The other day I spotted this on the end of a fallen log. It was evidently some kind of shelf fungus, based on the shape, but I’ve never seen anything quite like it. As you can see, it was transluscent. The little knobby bits were on both top and bottom, as shown in the second image.
It was very small—that’s moss it’s cuddling up to. Is it an immature form of something? Or… what? I can’t find anything like it in my books, and so far googling “shelf fungus, transluscent” hasn’t produced much.
UPDATE: a friend put me onto a blog about mushrooms on Vancouver Island, so I sent a note to the writer, Richard Powell. He provided URLs for two websites with pictures, here and here. Here’s what he said:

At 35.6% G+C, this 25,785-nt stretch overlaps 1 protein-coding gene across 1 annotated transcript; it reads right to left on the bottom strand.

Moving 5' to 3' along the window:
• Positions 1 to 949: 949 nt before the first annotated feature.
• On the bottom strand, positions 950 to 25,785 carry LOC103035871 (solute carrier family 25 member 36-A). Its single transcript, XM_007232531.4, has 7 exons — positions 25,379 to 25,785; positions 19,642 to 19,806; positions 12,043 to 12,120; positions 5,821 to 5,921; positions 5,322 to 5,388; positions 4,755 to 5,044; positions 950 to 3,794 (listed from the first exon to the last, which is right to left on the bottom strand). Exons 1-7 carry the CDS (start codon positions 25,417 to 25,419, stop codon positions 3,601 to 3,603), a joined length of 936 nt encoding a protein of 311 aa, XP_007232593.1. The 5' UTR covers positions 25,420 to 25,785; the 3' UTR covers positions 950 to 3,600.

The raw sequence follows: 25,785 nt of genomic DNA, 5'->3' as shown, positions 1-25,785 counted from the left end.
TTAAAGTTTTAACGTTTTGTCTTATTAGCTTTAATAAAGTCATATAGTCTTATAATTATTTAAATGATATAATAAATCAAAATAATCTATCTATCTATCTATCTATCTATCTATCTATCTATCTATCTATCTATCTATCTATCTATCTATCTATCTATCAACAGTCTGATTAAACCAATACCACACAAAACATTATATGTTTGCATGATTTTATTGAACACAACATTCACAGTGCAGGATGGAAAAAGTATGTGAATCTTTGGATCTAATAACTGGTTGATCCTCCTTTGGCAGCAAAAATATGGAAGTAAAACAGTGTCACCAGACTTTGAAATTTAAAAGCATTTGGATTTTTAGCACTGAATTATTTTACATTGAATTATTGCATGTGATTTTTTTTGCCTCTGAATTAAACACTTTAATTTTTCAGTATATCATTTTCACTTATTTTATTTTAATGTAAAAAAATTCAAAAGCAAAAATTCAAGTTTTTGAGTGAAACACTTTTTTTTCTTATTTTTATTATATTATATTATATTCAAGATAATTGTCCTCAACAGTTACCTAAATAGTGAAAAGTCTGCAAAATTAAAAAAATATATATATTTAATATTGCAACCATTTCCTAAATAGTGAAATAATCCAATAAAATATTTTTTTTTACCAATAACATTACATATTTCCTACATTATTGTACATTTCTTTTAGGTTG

I’ll bet that is Pseudohydnum gelatinosum, or Toothed Jelly Fungus. I was out mushroom viewing yesterday near Horn Lake and these little guys were everywhere. In fact I have never seen so many out at one time before.
I most often see them protruding from the sides of logs and sticks and the teeth on the bottom are usually longer than on the top. We took the mushroom tour by the monk in the Cowichan Valley and he said they were good candied, but I haven’t tried it!!
I find them to be quite enchanting. Some call them “cat’s tongues” and you can see why…
And yes, that’s exactly what I saw—it looked especially like the ones in the second photo, except growing off the end of a log. Hurrah! Mystery solved.
And while you’re checking out Richard’s mushroom blog, check out his blog about lakes on Vancouver Island. I can see we’re going to have to get the canoe out and go exploring.